Police prepare for the worst by training in the dark

Clackamas County

It's a part of annual, mandatory training

MOLALLA, Ore. (KOIN) — Local police ran drills Wednesday evening to prepare for the kind of calls where visibility is too low to even see what’s in front of them—training in the dark.

Molalla police gave KOIN 6 News an exclusive look at what it takes to make a split-second decision with firearms instructor Steven Long. Police said close to all of officer-involved shootings happen at night or in low-light conditions, which means darkness just adds another obstacle officers have to prepare for.

“Studies show that police officers get in more shootings at night or in low-light areas,” said Long. “So, it is very important that we train in low light and the purpose of that is so we can identify the target.”

Officers preparing for the unexpected in the shade of night, identifying targets with only a flashlight and their weapons to lead the way.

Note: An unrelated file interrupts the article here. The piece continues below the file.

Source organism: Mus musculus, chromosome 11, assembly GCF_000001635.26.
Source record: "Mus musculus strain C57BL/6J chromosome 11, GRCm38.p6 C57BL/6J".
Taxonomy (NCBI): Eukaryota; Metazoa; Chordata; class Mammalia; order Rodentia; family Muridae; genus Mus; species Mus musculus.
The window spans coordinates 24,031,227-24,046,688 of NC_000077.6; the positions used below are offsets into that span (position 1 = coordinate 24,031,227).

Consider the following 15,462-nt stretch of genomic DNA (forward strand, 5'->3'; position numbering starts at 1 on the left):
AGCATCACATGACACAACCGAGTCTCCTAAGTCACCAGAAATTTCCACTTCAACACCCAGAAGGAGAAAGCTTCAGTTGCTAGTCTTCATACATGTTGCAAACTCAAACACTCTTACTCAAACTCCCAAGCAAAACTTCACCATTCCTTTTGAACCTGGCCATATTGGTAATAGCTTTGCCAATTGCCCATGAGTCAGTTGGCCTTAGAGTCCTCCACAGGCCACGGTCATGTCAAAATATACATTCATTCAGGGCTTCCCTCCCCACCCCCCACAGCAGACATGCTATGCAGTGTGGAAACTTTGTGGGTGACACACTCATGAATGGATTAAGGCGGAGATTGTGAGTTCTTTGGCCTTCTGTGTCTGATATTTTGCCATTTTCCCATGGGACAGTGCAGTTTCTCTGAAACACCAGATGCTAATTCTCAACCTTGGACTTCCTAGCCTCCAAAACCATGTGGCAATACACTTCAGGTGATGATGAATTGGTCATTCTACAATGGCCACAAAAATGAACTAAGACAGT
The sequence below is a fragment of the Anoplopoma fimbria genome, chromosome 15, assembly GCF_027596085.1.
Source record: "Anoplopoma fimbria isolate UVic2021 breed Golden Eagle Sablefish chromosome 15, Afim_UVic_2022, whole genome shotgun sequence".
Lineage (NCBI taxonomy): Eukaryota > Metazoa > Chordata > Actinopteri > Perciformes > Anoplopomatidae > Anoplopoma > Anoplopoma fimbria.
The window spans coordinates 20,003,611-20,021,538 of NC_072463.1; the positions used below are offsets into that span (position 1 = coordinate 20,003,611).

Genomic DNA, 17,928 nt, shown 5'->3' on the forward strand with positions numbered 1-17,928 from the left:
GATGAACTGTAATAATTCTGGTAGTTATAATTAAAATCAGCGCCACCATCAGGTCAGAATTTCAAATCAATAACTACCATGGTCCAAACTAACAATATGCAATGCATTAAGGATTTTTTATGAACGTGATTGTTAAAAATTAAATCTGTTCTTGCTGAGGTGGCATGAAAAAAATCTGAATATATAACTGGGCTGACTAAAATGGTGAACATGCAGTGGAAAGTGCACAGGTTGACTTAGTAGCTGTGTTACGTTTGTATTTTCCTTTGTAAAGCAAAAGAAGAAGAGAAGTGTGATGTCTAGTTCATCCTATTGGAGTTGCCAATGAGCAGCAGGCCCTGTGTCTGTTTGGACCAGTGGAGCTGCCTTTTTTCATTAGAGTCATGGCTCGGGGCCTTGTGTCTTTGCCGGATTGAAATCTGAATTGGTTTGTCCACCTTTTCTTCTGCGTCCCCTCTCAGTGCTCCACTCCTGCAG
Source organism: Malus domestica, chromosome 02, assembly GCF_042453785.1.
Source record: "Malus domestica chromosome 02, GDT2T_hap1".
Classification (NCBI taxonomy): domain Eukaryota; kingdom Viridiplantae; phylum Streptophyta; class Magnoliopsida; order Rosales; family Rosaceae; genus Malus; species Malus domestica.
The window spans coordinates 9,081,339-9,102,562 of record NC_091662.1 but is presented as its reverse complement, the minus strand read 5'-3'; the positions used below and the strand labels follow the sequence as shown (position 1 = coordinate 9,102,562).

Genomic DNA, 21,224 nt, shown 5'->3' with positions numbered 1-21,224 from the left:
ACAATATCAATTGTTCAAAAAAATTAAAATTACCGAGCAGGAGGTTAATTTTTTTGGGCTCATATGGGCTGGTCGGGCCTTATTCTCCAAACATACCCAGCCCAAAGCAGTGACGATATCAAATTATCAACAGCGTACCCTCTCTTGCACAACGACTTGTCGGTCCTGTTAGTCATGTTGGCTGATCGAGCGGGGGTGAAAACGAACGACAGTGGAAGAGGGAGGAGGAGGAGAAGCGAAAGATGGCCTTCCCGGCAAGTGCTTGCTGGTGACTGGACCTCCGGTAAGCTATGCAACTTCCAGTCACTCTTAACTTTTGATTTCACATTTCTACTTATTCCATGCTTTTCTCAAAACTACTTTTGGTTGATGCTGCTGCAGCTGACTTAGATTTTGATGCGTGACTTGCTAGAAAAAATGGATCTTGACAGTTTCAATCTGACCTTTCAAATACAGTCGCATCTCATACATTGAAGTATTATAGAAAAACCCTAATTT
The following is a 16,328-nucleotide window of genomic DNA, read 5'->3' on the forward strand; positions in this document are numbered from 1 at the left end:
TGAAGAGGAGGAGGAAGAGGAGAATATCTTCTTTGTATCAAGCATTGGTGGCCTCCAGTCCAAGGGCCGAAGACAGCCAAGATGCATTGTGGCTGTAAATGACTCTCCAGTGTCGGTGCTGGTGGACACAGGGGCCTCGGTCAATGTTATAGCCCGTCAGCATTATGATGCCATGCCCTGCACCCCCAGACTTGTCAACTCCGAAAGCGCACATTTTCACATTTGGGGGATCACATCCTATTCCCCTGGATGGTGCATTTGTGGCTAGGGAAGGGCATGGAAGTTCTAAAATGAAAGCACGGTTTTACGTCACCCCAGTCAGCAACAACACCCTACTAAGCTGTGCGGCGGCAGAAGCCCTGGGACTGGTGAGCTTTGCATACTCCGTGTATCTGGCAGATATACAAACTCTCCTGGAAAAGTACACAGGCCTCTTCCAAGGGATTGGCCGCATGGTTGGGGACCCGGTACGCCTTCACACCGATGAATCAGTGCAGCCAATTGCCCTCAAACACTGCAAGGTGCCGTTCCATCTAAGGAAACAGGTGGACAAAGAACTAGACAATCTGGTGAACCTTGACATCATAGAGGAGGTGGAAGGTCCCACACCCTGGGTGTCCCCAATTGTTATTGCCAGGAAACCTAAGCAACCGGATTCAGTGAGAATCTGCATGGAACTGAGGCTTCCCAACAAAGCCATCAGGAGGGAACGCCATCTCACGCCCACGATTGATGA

“Doing these drills, doing them over and over again, you ingrain that, so that way, in the event of a use-of-force situation, things happen in a split second, I don’t have to think about where my flashlight is, how to get my gun out of the holster,” said Long.

Flashing police lights also add to the distractions as officers trained. All of this is a part of mandatory, annual training for those in uniform.

“It would be scary,” said Lt. Christ Long. “You know, it’s very important to practice for what kind of conditions you’re going to work in.”

The training is not only for officers, but also for the people they serve day and night.

“We want to make sure that the public knows that we are training,” said Lt. Chris Long. “We are always training to be safe. That we are always trying to keep our community safe.”

Molalla police practiced at the Canby Gun Club Wednesday evening.

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